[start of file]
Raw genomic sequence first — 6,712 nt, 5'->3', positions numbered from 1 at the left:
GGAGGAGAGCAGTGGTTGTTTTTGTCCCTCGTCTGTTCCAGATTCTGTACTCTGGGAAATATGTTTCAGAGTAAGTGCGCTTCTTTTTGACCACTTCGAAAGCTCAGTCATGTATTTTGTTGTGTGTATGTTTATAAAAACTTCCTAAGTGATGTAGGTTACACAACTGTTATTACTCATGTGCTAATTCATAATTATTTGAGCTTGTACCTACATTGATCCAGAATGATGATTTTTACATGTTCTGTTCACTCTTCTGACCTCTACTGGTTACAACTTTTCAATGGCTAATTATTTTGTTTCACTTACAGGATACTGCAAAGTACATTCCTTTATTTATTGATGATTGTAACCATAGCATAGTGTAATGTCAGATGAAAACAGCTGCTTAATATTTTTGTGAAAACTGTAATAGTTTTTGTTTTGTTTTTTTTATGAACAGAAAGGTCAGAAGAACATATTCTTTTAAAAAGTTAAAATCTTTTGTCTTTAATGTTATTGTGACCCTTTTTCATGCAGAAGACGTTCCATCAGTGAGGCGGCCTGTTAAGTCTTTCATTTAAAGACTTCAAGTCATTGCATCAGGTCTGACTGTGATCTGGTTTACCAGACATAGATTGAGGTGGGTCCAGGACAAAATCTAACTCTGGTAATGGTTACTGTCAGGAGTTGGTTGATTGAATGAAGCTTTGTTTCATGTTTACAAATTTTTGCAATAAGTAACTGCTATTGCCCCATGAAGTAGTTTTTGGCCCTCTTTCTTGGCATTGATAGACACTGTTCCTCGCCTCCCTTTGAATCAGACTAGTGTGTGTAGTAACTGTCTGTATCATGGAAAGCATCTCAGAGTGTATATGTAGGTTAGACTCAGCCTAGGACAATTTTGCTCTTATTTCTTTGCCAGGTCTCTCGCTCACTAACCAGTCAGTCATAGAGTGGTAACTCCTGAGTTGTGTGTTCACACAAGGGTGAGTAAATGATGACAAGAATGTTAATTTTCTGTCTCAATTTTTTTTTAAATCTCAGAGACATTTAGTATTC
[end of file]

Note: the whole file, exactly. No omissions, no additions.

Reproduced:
Raw genomic sequence first — 6,712 nt, 5'->3', positions numbered from 1 at the left:
GGAGGAGAGCAGTGGTTGTTTTTGTCCCTCGTCTGTTCCAGATTCTGTACTCTGGGAAATATGTTTCAGAGTAAGTGCGCTTCTTTTTGACCACTTCGAAAGCTCAGTCATGTATTTTGTTGTGTGTATGTTTATAAAAACTTCCTAAGTGATGTAGGTTACACAACTGTTATTACTCATGTGCTAATTCATAATTATTTGAGCTTGTACCTACATTGATCCAGAATGATGATTTTTACATGTTCTGTTCACTCTTCTGACCTCTACTGGTTACAACTTTTCAATGGCTAATTATTTTGTTTCACTTACAGGATACTGCAAAGTACATTCCTTTATTTATTGATGATTGTAACCATAGCATAGTGTAATGTCAGATGAAAACAGCTGCTTAATATTTTTGTGAAAACTGTAATAGTTTTTGTTTTGTTTTTTTTATGAACAGAAAGGTCAGAAGAACATATTCTTTTAAAAAGTTAAAATCTTTTGTCTTTAATGTTATTGTGACCCTTTTTCATGCAGAAGACGTTCCATCAGTGAGGCGGCCTGTTAAGTCTTTCATTTAAAGACTTCAAGTCATTGCATCAGGTCTGACTGTGATCTGGTTTACCAGACATAGATTGAGGTGGGTCCAGGACAAAATCTAACTCTGGTAATGGTTACTGTCAGGAGTTGGTTGATTGAATGAAGCTTTGTTTCATGTTTACAAATTTTTGCAATAAGTAACTGCTATTGCCCCATGAAGTAGTTTTTGGCCCTCTTTCTTGGCATTGATAGACACTGTTCCTCGCCTCCCTTTGAATCAGACTAGTGTGTGTAGTAACTGTCTGTATCATGGAAAGCATCTCAGAGTGTATATGTAGGTTAGACTCAGCCTAGGACAATTTTGCTCTTATTTCTTTGCCAGGTCTCTCGCTCACTAACCAGTCAGTCATAGAGTGGTAACTCCTGAGTTGTGTGTTCACACAAGGGTGAGTAAATGATGACAAGAATGTTAATTTTCTGTCTCAATTTTTTTTTAAATCTCAGAGACATTTAGTATTC